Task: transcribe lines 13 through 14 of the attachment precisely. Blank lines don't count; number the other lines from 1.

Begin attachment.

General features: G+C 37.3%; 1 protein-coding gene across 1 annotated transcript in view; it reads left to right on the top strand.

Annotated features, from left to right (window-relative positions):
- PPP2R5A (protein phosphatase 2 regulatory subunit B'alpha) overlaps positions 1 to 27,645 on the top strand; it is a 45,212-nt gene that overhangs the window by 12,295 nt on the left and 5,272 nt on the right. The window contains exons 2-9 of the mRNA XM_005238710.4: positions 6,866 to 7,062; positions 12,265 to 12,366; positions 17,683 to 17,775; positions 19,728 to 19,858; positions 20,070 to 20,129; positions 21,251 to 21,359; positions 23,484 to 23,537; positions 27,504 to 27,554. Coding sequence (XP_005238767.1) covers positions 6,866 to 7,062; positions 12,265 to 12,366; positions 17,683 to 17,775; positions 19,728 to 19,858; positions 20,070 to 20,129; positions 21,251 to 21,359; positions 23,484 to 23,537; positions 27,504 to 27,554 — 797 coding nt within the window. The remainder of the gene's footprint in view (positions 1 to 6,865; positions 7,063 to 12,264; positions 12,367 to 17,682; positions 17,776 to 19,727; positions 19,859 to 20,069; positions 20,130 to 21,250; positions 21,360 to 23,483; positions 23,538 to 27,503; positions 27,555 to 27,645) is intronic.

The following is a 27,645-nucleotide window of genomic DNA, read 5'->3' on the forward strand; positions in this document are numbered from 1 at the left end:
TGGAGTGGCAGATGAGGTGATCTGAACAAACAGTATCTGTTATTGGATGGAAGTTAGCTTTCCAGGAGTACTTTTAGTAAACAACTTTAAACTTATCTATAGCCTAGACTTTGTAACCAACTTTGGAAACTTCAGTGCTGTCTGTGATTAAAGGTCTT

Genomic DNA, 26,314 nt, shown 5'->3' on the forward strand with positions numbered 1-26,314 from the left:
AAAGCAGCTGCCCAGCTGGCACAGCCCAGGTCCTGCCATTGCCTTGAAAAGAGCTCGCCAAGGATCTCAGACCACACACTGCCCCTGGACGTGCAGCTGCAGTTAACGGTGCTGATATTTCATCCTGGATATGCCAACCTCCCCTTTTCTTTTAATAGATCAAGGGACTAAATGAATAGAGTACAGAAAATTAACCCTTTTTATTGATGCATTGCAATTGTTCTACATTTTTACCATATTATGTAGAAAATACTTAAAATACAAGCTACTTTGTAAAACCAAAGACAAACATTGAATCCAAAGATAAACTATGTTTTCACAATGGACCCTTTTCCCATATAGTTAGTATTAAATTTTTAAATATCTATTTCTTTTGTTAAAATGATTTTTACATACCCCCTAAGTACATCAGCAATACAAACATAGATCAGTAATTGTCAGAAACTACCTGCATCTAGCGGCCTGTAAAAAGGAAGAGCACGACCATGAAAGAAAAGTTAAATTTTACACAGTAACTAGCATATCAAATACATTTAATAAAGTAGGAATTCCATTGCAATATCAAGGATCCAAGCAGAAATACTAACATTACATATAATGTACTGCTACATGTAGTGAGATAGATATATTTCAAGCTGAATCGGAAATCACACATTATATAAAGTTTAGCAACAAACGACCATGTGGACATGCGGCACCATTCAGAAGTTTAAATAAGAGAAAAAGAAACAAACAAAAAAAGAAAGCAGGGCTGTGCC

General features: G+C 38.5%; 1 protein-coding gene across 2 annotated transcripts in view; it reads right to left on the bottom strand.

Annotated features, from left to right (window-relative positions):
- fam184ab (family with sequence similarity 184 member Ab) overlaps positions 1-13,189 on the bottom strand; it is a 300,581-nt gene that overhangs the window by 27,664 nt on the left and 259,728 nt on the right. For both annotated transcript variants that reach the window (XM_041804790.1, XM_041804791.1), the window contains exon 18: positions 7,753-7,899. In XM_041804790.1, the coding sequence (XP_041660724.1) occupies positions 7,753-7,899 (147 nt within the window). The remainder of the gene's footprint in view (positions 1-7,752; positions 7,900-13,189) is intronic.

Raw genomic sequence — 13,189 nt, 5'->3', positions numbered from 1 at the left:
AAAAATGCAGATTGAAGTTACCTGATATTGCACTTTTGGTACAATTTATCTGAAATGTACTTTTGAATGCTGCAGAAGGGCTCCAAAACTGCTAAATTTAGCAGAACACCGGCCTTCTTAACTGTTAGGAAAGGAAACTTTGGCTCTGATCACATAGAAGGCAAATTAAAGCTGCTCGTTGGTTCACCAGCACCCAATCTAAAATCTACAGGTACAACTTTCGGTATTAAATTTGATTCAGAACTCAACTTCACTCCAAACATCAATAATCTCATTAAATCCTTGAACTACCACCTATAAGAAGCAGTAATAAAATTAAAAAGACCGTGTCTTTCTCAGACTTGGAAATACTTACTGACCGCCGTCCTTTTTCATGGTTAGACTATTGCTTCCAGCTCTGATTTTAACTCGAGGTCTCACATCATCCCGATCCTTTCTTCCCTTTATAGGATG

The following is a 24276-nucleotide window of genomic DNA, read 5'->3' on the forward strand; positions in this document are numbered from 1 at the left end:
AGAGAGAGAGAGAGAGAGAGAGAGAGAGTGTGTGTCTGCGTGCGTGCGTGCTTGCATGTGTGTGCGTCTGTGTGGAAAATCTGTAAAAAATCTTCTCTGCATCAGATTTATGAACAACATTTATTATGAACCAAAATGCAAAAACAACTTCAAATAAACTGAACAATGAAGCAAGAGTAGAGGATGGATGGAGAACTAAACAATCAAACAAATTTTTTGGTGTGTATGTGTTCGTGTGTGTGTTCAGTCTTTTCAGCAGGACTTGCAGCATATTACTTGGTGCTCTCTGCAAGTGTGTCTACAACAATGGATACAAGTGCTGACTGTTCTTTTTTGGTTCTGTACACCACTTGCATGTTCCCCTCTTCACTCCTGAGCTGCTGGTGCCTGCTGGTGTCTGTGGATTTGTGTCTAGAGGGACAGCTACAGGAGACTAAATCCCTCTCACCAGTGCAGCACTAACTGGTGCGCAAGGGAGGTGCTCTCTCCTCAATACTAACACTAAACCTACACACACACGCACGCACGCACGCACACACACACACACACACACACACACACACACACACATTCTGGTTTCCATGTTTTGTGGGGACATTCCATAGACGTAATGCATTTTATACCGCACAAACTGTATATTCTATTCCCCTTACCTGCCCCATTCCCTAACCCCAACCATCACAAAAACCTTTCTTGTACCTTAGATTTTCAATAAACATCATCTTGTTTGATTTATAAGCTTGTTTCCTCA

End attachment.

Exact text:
The following is a 24276-nucleotide window of genomic DNA, read 5'->3' on the forward strand; positions in this document are numbered from 1 at the left end:
AGAGAGAGAGAGAGAGAGAGAGAGAGAGTGTGTGTCTGCGTGCGTGCGTGCTTGCATGTGTGTGCGTCTGTGTGGAAAATCTGTAAAAAATCTTCTCTGCATCAGATTTATGAACAACATTTATTATGAACCAAAATGCAAAAACAACTTCAAATAAACTGAACAATGAAGCAAGAGTAGAGGATGGATGGAGAACTAAACAATCAAACAAATTTTTTGGTGTGTATGTGTTCGTGTGTGTGTTCAGTCTTTTCAGCAGGACTTGCAGCATATTACTTGGTGCTCTCTGCAAGTGTGTCTACAACAATGGATACAAGTGCTGACTGTTCTTTTTTGGTTCTGTACACCACTTGCATGTTCCCCTCTTCACTCCTGAGCTGCTGGTGCCTGCTGGTGTCTGTGGATTTGTGTCTAGAGGGACAGCTACAGGAGACTAAATCCCTCTCACCAGTGCAGCACTAACTGGTGCGCAAGGGAGGTGCTCTCTCCTCAATACTAACACTAAACCTACACACACACGCACGCACGCACGCACACACACACACACACACACACACACACACACACACATTCTGGTTTCCATGTTTTGTGGGGACATTCCATAGACGTAATGCATTTTATACCGCACAAACTGTATATTCTATTCCCCTTACCTGCCCCATTCCCTAACCCCAACCATCACAAAAACCTTTCTTGTACCTTAGATTTTCAATAAACATCATCTTGTTTGATTTATAAGCTTGTTTCCTCA